Islamic State releases media from Palmyra

Video released by ‘Amaq News from Tadmur

In the wake of the capture of the city of Palmyra (known in Arabic as Tadmur), the Islamic State has begun releasing media from the region, including photos of executions in the city and two videos from the area.

According to the Syrian Observatory for Human Rights (SOHR), the Islamic State has executed “no less than 17 people in Tadmur city.” Those executed, according to the SOHR, included National Defense Force personnel, Syrian Army soldiers, and locals whom the Islamic State accused of working with the regime. Photos have emerged that seem to confirm this reporting, though the images have not been released from official Islamic State channels and cannot be independently verified. The photos show roughly seven beheaded bodies laying in a street in the city and are too graphic to publish.

The Islamic State has also released two videos from the area through its unofficial news agency, ‘Amaq News. The first video shows several Islamic State fighters clearing buildings that were used by Syrian soldiers. The jihadists also showcase captured weapons and desecrate pictures of Hafiz and Bashar al Assad. In the second video, the Islamic State features footage of the captured prison while other scenes show its fighters driving through the streets of Tadmur. Other footage shows local residents celebrating with Islamic State fighters. The first video can be seen above and the second can be seen below.

Additional photos released by the jihadist group, which can be seen below, show at least two crashed helicopters, but it is unclear if they were downed in the fighting. Other images show the hospital in Tadmur, the gate to the city, and the Tadmur airport.

The Islamic State took full control of the city over the past 24 hours after a weeklong offensive. Syrian troops began evacuating civilians yesterday before withdrawing in the face of the jihadist group’s onslaught. At least 462 civilians, 241 government troops, and 150 Islamic State fighters were killed in the fighting in and around Palmyra since May 13, according to the Syrian Observatory for Human Rights. The jihadist group also took over several nearby towns and the Jazal oil field. (For more on this, see LWJ report, Islamic State seizes Syrian city of Palmyra.)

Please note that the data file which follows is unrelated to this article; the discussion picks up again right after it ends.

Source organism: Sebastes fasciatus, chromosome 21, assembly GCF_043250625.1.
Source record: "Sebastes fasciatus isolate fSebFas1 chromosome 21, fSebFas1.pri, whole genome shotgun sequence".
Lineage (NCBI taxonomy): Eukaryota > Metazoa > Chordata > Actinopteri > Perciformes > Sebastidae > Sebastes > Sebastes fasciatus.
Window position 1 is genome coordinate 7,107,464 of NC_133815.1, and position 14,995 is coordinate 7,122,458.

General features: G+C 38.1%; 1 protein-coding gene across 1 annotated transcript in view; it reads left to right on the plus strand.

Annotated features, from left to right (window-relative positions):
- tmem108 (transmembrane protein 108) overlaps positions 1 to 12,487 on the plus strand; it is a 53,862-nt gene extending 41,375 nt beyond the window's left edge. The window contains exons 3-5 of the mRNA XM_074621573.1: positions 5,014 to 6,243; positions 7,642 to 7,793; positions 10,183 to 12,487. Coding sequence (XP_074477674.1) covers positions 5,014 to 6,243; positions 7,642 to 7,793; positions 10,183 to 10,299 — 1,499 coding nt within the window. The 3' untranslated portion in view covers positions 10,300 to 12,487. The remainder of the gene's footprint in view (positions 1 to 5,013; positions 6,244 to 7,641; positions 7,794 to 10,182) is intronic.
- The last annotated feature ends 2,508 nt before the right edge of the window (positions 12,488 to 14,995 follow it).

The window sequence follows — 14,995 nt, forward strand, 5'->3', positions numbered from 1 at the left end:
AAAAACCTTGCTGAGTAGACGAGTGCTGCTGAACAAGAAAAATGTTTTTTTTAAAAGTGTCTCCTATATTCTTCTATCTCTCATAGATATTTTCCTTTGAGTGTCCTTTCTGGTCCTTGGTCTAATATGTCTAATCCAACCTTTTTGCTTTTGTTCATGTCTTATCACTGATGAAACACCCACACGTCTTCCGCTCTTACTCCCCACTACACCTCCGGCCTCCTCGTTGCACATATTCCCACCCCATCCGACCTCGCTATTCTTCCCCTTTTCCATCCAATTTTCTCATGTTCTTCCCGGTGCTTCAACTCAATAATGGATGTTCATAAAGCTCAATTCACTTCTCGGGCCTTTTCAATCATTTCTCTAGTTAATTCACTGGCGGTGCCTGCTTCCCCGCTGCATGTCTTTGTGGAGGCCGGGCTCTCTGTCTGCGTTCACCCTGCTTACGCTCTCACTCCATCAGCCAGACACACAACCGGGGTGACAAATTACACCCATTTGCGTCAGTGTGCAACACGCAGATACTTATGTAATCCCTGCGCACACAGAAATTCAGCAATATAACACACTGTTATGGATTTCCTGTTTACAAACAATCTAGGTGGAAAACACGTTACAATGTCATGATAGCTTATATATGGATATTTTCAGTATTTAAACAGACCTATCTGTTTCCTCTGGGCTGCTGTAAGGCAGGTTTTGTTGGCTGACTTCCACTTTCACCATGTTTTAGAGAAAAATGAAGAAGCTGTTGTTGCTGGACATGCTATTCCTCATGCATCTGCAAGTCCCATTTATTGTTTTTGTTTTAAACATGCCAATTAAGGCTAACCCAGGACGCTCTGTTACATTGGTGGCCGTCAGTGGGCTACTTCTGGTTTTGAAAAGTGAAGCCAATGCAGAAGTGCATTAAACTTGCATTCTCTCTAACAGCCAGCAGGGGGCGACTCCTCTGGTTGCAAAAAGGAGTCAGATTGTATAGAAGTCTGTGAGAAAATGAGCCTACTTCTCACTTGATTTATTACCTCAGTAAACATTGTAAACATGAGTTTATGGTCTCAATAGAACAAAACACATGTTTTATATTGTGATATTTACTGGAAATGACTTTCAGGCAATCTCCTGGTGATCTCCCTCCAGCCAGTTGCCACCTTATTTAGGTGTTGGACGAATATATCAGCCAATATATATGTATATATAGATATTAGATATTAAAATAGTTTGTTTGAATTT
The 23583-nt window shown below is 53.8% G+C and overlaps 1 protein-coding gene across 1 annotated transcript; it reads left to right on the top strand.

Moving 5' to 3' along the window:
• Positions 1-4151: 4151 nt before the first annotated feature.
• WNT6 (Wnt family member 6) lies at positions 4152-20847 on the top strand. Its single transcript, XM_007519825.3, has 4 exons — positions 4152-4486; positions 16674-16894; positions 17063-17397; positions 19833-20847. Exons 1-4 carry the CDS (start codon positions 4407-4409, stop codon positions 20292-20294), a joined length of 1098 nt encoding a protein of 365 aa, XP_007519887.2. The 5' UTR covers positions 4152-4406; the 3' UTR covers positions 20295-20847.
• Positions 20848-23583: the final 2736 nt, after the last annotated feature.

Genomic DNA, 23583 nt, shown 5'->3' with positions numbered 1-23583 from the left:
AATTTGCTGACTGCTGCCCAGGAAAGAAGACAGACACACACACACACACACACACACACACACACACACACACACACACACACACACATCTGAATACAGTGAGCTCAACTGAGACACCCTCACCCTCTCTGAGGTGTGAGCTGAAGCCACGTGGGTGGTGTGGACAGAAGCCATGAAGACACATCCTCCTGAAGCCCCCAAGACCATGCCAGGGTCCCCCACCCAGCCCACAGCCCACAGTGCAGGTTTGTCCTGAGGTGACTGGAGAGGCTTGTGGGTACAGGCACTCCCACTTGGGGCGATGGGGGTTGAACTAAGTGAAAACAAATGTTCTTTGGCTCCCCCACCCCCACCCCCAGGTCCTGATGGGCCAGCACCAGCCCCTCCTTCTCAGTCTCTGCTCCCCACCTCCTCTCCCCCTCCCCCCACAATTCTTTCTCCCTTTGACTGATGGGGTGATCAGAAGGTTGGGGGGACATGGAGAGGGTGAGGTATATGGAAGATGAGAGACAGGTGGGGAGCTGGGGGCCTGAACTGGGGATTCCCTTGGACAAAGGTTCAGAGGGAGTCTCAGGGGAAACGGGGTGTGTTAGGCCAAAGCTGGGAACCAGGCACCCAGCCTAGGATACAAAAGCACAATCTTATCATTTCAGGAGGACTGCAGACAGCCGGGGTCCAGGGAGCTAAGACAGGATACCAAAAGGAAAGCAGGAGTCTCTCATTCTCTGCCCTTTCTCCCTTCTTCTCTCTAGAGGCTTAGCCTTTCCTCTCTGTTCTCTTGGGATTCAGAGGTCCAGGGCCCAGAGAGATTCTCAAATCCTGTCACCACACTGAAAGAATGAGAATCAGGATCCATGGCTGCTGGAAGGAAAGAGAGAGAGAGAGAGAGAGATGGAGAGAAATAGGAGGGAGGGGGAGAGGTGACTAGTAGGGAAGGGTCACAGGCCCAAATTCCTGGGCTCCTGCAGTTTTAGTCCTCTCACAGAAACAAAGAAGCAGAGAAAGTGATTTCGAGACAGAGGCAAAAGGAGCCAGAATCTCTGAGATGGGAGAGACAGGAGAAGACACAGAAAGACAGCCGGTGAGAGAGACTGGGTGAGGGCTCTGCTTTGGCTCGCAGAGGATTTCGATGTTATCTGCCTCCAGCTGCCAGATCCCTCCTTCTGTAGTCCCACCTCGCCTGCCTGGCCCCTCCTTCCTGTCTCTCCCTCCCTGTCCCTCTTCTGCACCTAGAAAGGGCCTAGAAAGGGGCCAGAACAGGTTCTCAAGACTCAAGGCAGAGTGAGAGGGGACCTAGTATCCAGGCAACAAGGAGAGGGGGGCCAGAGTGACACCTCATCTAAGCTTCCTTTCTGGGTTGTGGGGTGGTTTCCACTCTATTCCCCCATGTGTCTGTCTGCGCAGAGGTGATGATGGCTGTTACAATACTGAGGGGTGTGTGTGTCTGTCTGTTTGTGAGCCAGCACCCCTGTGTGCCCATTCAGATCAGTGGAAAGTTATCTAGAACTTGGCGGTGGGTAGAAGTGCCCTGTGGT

Photos from Palmyra/Tadmur:

Photos from the hospital:

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Photos from the Tadmur military airport:

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Photos from the Tadmur prison and other areas of the city:

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Another video released by ‘Amaq News from Tadmur:

Caleb Weiss is a contributor to FDD's Long War Journal.

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15 Comments

  • Paulo Romero says:

    This is a shambles. It’s a classic case of battle weary troops trying to save their own skin against those willing to die. In both case , Palmyra and Ramadi the Daesh used armoured suicide bulldozer bombs. Airpower alone will not win this fight , nor is there going to be any “degrading and destroying” when Daesh now controls 50% of Syria and the whole of Anbar. After nearly a year of sustained combat , even the Kurds are slowing down. Daesh has shown that it can recoil in one area and strike at will in others. One of the Daesh tacticians has been doing some serious study of Vo Nguyen Giap and they have intimate . The air campaign is ultimately too costly and not precise enough. It’s time for boots on the ground …any takers??

  • Harry F says:

    To the non-military layman these guys seem to move efficiently know how clear and enter buildings etc,
    They look a lot better trained than the previous generations of jihadis.
    What’s the opinion of the LWJ. Military fraternity? Should we be concerned?

    • An Unhappy Camper says:

      I have to agree with you I’ve seen more of ISIS videos than I would care to count. These guys are obviously well trained well motivated, and well lead. Their combat leadership is tactically sound. I’m not convinced ISIS would not hand the Shia militias their heads some day. I think there is considerable reason for concern.

    • Jessinoregon says:

      I’m retired Army. Having spent my career as a “leg” medic with only two deployments (both combat)- I am hardly an expert, but I believe ISIS to be a Saudi proxy that is western trained and funded. Yes. That worries me. Maybe I’m wrong. I’m probably wrong, but I know enough to say that a terrorist element like that cannot exist in a vacuum, they receive financial and logistical support from someone and it’s not the Iranians.